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Tips, Tricks, Tweaks! And Cartoons!

Legal Wellness Presentation for the NASA Office of General Counsel
Thriving through Life’s Challenges

You can ask your questions in the comments
or send them to me at

Thank you for checking out Reply All cartoons and
for listening to me talk to lawyers (snoooooooze).


  • A correction that needs to be made with regard to Ketamine. Infusions of Ketamine were NOT covered by most insurance providers for most mental health conditions when I had it. My treatment was not covered. And it was expensive. I submitted receipts to my insurer and received some fairly small reimbursement. But Esketamine (nasal spray) and other forms of Ketamine are covered by insurance for certain conditions. You can research it pretty easily online. If you need help, ping me and I can walk you through the process.



Want to change your mind?


A list of distractions for those in need. Always have a few distractions ready for when you need to avoid or escape a thought, obsession, urge or impulse. Or work.

  1. Read cartoons. Obv.
  2. Stand up if you are sitting down. Sit down if you are standing up. Do that ten times slow. Ten more if you didn’t feel it.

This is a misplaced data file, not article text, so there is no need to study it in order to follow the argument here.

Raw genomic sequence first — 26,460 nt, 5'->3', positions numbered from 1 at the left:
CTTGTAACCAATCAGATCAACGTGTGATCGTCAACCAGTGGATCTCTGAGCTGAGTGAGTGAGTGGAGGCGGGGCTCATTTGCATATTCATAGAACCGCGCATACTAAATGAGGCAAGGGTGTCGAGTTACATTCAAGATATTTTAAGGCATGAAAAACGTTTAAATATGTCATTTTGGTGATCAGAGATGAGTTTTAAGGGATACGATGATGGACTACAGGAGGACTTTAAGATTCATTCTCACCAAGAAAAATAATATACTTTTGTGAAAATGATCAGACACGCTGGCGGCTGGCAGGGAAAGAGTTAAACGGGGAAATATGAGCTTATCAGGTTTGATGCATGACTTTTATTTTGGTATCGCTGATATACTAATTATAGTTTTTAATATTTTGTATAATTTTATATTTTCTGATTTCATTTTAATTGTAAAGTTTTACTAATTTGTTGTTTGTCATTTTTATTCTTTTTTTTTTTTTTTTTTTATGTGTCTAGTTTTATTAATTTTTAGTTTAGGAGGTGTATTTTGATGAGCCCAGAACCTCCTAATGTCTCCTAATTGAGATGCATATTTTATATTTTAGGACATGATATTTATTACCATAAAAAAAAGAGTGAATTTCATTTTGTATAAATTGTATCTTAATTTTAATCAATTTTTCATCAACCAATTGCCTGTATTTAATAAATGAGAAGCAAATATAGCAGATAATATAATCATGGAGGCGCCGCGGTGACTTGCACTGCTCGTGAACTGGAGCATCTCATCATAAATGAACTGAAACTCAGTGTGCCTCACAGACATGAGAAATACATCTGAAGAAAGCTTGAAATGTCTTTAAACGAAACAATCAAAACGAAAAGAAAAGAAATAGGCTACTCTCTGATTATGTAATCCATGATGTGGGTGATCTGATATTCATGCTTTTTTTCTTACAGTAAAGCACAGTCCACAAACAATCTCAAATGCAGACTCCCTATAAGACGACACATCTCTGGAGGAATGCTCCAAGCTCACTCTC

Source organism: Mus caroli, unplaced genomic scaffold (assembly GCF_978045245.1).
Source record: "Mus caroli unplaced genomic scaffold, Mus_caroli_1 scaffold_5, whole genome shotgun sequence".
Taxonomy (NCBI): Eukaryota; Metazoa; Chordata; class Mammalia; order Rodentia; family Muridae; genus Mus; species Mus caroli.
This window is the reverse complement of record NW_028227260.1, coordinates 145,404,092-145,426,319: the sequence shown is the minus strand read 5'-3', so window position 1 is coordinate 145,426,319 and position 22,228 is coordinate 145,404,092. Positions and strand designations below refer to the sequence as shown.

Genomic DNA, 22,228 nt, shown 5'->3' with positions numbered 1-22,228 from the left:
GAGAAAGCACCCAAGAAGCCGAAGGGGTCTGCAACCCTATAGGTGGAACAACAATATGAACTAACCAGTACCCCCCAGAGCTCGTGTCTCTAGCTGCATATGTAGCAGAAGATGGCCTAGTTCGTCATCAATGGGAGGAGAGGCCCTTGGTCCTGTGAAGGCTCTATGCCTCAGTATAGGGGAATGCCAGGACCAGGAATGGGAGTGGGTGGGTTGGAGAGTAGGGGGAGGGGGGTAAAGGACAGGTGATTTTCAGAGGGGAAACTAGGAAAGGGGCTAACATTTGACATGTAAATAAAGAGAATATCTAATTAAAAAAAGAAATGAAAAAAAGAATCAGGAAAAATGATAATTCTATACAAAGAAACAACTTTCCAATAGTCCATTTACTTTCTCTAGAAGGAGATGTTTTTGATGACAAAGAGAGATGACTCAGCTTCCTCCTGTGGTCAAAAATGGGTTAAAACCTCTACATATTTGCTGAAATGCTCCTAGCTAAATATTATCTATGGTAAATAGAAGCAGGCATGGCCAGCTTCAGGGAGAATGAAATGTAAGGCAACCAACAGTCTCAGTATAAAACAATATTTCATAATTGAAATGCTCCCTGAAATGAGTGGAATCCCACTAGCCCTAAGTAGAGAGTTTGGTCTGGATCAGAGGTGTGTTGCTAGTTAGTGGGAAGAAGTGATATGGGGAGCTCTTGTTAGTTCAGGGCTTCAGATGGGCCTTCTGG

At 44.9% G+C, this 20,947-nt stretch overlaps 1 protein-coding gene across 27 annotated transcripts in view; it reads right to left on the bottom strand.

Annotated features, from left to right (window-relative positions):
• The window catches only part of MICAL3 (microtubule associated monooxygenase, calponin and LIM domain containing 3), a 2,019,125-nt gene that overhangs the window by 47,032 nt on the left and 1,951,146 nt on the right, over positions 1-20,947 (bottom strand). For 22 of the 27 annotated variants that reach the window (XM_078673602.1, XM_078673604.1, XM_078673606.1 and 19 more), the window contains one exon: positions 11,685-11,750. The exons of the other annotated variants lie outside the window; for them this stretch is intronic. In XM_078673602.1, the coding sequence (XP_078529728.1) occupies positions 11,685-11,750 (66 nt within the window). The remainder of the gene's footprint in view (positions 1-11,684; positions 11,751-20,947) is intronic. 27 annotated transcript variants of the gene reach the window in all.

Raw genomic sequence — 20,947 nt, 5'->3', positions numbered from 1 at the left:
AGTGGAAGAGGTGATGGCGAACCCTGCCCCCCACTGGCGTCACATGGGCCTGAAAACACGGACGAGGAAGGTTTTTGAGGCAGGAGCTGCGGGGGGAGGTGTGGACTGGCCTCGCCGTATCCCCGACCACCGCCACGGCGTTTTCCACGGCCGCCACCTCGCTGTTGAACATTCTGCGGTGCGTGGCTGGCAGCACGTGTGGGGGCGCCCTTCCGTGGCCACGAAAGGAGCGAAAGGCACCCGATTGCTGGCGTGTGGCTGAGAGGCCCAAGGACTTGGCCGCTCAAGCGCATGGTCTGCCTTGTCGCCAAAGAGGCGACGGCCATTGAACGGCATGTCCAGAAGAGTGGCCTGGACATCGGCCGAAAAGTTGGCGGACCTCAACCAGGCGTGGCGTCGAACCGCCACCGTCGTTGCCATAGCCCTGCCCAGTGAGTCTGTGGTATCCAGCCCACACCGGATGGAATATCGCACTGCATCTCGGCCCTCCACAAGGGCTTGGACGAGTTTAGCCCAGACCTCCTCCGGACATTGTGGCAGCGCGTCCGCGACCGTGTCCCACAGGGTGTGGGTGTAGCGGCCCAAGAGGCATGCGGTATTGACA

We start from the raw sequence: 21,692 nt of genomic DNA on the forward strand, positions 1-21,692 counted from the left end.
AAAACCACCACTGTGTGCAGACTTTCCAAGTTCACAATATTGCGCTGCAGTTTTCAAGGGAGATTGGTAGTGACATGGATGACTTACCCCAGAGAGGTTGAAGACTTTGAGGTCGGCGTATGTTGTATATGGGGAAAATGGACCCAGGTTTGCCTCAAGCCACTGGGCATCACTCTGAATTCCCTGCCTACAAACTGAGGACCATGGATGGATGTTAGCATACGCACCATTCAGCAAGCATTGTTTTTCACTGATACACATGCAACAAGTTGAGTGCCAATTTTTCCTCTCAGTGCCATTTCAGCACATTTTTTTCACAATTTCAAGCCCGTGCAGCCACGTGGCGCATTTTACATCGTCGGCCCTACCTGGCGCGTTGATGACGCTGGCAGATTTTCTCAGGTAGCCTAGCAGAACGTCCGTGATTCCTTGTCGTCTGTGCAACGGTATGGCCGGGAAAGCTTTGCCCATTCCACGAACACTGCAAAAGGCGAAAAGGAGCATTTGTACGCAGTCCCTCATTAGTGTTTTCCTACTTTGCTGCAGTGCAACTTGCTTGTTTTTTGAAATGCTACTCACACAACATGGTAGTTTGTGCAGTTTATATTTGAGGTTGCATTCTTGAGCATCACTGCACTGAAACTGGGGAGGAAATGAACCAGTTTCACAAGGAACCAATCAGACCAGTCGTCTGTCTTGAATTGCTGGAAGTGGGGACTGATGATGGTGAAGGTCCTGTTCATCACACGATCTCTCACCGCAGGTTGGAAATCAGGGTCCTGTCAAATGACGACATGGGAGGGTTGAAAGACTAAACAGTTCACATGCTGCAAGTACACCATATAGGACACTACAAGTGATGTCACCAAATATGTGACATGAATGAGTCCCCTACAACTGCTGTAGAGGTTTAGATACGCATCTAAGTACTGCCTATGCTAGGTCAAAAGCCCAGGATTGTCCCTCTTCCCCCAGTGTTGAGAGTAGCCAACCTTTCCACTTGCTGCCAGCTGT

3. Go to another room and give it an hour of attention.
  4. Look at the Top Billboard Hits for the year you were born. Do you know the songs? Try to remember when and how you came to know the songs. Listen to them online.Do the next ten or fifteen years. It’s really cool. And a good journaling opportunity.
  5. Text a heart or a smile or something really wild to a new friend. Then hope you didn’t really mess up.
  6. Do the same to an old friend. One you’ve already messed up on before so now it’s okay to mess up.
  7. Know – and notate – that messing up is always okay when texting a heart or a smile.
  8. Remember something specific you did with your grandparents, aunts and uncles. Try to nail down the year, the place, the people who were there.
  9. Jump rope (with or without a rope) for 60 seconds. Or march in place. Or jumping jacks. 60 seconds or count to 100. Do it a few times.
  10. Watch or listen to something that makes you laugh for an hour. Longer if you can. Shorter if you don’t have time. At least ten minutes of laughing.
  11. Use a timer for everything. Think about how that could change your life. Or not.